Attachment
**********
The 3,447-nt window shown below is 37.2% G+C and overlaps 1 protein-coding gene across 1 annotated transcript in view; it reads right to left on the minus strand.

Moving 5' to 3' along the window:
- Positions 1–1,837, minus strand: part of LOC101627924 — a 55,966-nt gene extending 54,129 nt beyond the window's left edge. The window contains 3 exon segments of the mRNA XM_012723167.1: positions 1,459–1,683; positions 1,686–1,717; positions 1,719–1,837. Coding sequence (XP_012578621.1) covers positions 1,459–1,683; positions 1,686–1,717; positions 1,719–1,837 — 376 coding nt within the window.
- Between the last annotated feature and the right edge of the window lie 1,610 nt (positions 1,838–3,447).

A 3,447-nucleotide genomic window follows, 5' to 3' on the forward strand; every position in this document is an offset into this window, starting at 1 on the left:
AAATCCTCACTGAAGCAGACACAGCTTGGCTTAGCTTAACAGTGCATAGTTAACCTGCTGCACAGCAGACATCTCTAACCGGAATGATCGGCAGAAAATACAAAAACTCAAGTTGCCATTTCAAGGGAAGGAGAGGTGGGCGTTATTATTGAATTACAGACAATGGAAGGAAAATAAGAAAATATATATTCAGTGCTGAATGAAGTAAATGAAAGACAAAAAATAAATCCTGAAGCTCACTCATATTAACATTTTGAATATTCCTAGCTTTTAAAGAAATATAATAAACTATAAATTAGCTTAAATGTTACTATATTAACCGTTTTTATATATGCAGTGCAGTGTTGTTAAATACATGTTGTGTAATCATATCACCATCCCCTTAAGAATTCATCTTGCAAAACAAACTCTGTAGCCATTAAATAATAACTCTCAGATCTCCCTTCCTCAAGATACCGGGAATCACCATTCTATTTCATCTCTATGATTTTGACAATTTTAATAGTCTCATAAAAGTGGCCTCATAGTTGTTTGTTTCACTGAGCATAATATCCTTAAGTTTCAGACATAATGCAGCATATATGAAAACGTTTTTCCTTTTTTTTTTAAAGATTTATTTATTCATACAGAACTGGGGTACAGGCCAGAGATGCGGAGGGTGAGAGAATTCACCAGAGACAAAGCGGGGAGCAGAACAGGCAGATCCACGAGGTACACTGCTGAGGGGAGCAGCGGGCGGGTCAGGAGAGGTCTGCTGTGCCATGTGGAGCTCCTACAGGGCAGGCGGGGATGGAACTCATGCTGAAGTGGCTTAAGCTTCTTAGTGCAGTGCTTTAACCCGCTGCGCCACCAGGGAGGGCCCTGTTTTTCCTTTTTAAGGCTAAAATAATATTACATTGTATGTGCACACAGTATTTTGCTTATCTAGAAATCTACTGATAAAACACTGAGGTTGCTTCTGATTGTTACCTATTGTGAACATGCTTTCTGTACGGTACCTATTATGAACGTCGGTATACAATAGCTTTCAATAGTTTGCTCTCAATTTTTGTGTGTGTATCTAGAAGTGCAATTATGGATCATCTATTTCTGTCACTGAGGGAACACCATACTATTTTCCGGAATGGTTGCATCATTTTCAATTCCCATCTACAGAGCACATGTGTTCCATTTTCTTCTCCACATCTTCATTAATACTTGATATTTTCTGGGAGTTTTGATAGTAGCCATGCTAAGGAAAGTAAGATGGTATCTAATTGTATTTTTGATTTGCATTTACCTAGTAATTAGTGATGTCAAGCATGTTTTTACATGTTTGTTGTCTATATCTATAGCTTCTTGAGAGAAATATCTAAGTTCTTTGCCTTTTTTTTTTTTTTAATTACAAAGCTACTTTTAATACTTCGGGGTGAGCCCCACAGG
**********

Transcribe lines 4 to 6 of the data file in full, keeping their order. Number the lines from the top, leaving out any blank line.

- Between the last annotated feature and the right edge of the window lie 1,610 nt (positions 1,838–3,447).

A 3,447-nucleotide genomic window follows, 5' to 3' on the forward strand; every position in this document is an offset into this window, starting at 1 on the left:
AAATCCTCACTGAAGCAGACACAGCTTGGCTTAGCTTAACAGTGCATAGTTAACCTGCTGCACAGCAGACATCTCTAACCGGAATGATCGGCAGAAAATACAAAAACTCAAGTTGCCATTTCAAGGGAAGGAGAGGTGGGCGTTATTATTGAATTACAGACAATGGAAGGAAAATAAGAAAATATATATTCAGTGCTGAATGAAGTAAATGAAAGACAAAAAATAAATCCTGAAGCTCACTCATATTAACATTTTGAATATTCCTAGCTTTTAAAGAAATATAATAAACTATAAATTAGCTTAAATGTTACTATATTAACCGTTTTTATATATGCAGTGCAGTGTTGTTAAATACATGTTGTGTAATCATATCACCATCCCCTTAAGAATTCATCTTGCAAAACAAACTCTGTAGCCATTAAATAATAACTCTCAGATCTCCCTTCCTCAAGATACCGGGAATCACCATTCTATTTCATCTCTATGATTTTGACAATTTTAATAGTCTCATAAAAGTGGCCTCATAGTTGTTTGTTTCACTGAGCATAATATCCTTAAGTTTCAGACATAATGCAGCATATATGAAAACGTTTTTCCTTTTTTTTTTAAAGATTTATTTATTCATACAGAACTGGGGTACAGGCCAGAGATGCGGAGGGTGAGAGAATTCACCAGAGACAAAGCGGGGAGCAGAACAGGCAGATCCACGAGGTACACTGCTGAGGGGAGCAGCGGGCGGGTCAGGAGAGGTCTGCTGTGCCATGTGGAGCTCCTACAGGGCAGGCGGGGATGGAACTCATGCTGAAGTGGCTTAAGCTTCTTAGTGCAGTGCTTTAACCCGCTGCGCCACCAGGGAGGGCCCTGTTTTTCCTTTTTAAGGCTAAAATAATATTACATTGTATGTGCACACAGTATTTTGCTTATCTAGAAATCTACTGATAAAACACTGAGGTTGCTTCTGATTGTTACCTATTGTGAACATGCTTTCTGTACGGTACCTATTATGAACGTCGGTATACAATAGCTTTCAATAGTTTGCTCTCAATTTTTGTGTGTGTATCTAGAAGTGCAATTATGGATCATCTATTTCTGTCACTGAGGGAACACCATACTATTTTCCGGAATGGTTGCATCATTTTCAATTCCCATCTACAGAGCACATGTGTTCCATTTTCTTCTCCACATCTTCATTAATACTTGATATTTTCTGGGAGTTTTGATAGTAGCCATGCTAAGGAAAGTAAGATGGTATCTAATTGTATTTTTGATTTGCATTTACCTAGTAATTAGTGATGTCAAGCATGTTTTTACATGTTTGTTGTCTATATCTATAGCTTCTTGAGAGAAATATCTAAGTTCTTTGCCTTTTTTTTTTTTTTAATTACAAAGCTACTTTTAATACTTCGGGGTGAGCCCCACAGG